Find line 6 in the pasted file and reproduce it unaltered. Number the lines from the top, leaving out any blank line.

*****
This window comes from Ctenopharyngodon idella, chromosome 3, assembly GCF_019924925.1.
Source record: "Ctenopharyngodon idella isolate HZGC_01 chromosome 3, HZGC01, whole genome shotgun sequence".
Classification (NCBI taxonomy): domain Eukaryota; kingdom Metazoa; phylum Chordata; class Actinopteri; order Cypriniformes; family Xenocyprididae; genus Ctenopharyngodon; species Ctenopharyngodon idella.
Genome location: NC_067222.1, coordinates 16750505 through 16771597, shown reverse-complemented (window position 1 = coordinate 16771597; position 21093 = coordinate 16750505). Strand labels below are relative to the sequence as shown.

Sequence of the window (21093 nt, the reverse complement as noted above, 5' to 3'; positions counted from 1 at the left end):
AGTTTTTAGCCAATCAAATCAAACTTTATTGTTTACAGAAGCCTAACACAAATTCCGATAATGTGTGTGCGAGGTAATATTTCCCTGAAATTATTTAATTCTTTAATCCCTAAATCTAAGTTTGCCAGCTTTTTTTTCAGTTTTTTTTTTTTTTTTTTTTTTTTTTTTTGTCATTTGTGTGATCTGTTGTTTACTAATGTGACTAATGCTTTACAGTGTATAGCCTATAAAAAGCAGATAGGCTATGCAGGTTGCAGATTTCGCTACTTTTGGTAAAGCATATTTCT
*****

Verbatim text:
AGTTTTTAGCCAATCAAATCAAACTTTATTGTTTACAGAAGCCTAACACAAATTCCGATAATGTGTGTGCGAGGTAATATTTCCCTGAAATTATTTAATTCTTTAATCCCTAAATCTAAGTTTGCCAGCTTTTTTTTCAGTTTTTTTTTTTTTTTTTTTTTTTTTTTTTGTCATTTGTGTGATCTGTTGTTTACTAATGTGACTAATGCTTTACAGTGTATAGCCTATAAAAAGCAGATAGGCTATGCAGGTTGCAGATTTCGCTACTTTTGGTAAAGCATATTTCT